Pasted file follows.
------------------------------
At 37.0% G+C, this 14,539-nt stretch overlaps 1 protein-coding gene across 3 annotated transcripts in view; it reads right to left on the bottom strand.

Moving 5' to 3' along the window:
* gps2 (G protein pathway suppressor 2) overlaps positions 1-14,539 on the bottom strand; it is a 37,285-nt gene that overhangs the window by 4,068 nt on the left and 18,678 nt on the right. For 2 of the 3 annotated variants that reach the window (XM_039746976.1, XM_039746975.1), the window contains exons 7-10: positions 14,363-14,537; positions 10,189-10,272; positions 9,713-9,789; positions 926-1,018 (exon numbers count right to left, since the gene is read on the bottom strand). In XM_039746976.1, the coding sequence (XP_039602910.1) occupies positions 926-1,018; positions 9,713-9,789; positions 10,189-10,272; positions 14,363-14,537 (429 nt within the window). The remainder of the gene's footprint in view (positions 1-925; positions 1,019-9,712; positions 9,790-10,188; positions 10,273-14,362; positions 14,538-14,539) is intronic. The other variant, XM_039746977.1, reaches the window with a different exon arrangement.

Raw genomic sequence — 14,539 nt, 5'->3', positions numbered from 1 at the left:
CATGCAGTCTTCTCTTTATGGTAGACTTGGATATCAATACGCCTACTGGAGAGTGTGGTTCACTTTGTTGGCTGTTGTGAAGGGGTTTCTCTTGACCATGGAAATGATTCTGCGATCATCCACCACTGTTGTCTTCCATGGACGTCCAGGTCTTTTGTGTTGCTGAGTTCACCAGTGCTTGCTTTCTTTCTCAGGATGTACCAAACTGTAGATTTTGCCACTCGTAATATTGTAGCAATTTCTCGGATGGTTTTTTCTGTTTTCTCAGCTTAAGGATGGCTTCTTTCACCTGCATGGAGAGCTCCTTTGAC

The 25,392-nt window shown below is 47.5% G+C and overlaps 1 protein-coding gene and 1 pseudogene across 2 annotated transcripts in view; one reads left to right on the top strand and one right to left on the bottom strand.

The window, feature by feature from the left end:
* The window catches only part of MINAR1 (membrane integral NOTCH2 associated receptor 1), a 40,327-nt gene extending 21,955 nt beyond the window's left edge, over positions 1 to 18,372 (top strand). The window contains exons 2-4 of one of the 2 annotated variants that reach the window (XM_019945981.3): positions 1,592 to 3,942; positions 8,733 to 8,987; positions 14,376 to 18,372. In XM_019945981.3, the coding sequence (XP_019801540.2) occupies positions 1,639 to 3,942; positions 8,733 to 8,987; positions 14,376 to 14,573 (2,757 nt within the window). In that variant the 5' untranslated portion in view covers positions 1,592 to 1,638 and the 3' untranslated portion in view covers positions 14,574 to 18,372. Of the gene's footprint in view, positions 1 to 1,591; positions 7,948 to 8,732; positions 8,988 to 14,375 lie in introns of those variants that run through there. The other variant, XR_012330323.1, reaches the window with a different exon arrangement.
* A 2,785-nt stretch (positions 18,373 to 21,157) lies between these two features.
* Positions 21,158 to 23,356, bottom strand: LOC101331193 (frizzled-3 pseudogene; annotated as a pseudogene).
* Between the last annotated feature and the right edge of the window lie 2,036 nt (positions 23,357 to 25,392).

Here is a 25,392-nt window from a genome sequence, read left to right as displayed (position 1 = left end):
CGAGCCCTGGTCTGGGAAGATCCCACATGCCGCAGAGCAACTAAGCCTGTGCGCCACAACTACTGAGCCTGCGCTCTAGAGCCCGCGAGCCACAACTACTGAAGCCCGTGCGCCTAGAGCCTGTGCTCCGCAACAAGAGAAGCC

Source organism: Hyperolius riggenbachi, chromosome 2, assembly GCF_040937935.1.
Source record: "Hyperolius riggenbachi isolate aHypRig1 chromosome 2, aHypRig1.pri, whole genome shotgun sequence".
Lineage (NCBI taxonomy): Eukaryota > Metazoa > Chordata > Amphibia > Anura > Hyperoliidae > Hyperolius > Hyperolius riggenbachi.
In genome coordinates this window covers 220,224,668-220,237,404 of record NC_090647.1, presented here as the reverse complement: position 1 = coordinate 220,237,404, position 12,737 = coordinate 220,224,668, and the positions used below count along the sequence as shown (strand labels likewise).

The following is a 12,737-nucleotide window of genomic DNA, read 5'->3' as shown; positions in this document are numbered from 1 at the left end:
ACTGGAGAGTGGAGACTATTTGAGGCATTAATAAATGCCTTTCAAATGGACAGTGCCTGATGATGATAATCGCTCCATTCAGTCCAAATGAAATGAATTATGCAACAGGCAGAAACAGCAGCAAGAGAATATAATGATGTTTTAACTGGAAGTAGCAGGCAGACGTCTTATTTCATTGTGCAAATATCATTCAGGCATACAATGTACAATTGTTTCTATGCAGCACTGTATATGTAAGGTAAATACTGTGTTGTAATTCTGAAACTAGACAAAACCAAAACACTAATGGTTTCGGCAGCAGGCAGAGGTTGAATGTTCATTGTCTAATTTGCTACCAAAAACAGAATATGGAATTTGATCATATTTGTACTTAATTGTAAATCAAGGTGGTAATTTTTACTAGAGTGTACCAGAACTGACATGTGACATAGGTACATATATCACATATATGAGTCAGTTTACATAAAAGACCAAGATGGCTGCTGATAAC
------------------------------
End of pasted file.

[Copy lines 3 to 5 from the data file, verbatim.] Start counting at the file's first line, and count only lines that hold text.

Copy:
* gps2 (G protein pathway suppressor 2) overlaps positions 1-14,539 on the bottom strand; it is a 37,285-nt gene that overhangs the window by 4,068 nt on the left and 18,678 nt on the right. For 2 of the 3 annotated variants that reach the window (XM_039746976.1, XM_039746975.1), the window contains exons 7-10: positions 14,363-14,537; positions 10,189-10,272; positions 9,713-9,789; positions 926-1,018 (exon numbers count right to left, since the gene is read on the bottom strand). In XM_039746976.1, the coding sequence (XP_039602910.1) occupies positions 926-1,018; positions 9,713-9,789; positions 10,189-10,272; positions 14,363-14,537 (429 nt within the window). The remainder of the gene's footprint in view (positions 1-925; positions 1,019-9,712; positions 9,790-10,188; positions 10,273-14,362; positions 14,538-14,539) is intronic. The other variant, XM_039746977.1, reaches the window with a different exon arrangement.

Raw genomic sequence — 14,539 nt, 5'->3', positions numbered from 1 at the left:
CATGCAGTCTTCTCTTTATGGTAGACTTGGATATCAATACGCCTACTGGAGAGTGTGGTTCACTTTGTTGGCTGTTGTGAAGGGGTTTCTCTTGACCATGGAAATGATTCTGCGATCATCCACCACTGTTGTCTTCCATGGACGTCCAGGTCTTTTGTGTTGCTGAGTTCACCAGTGCTTGCTTTCTTTCTCAGGATGTACCAAACTGTAGATTTTGCCACTCGTAATATTGTAGCAATTTCTCGGATGGTTTTTTCTGTTTTCTCAGCTTAAGGATGGCTTCTTTCACCTGCATGGAGAGCTCCTTTGAC